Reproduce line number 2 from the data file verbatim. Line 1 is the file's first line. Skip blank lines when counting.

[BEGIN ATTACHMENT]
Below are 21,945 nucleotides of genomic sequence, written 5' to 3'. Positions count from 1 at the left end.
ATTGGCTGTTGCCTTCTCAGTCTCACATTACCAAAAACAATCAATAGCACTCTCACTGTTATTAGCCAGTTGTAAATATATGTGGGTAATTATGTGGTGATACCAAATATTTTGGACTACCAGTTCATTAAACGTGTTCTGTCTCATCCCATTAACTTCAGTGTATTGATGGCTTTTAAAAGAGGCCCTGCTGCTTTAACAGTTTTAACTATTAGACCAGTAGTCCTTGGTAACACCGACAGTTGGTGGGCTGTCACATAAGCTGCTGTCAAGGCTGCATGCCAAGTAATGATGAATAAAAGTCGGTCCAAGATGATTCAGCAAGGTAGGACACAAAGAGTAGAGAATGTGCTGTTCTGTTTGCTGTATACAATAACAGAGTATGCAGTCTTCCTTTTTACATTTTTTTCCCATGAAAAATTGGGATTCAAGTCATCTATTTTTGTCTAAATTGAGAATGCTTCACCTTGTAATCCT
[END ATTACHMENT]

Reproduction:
ATTGGCTGTTGCCTTCTCAGTCTCACATTACCAAAAACAATCAATAGCACTCTCACTGTTATTAGCCAGTTGTAAATATATGTGGGTAATTATGTGGTGATACCAAATATTTTGGACTACCAGTTCATTAAACGTGTTCTGTCTCATCCCATTAACTTCAGTGTATTGATGGCTTTTAAAAGAGGCCCTGCTGCTTTAACAGTTTTAACTATTAGACCAGTAGTCCTTGGTAACACCGACAGTTGGTGGGCTGTCACATAAGCTGCTGTCAAGGCTGCATGCCAAGTAATGATGAATAAAAGTCGGTCCAAGATGATTCAGCAAGGTAGGACACAAAGAGTAGAGAATGTGCTGTTCTGTTTGCTGTATACAATAACAGAGTATGCAGTCTTCCTTTTTACATTTTTTTCCCATGAAAAATTGGGATTCAAGTCATCTATTTTTGTCTAAATTGAGAATGCTTCACCTTGTAATCCT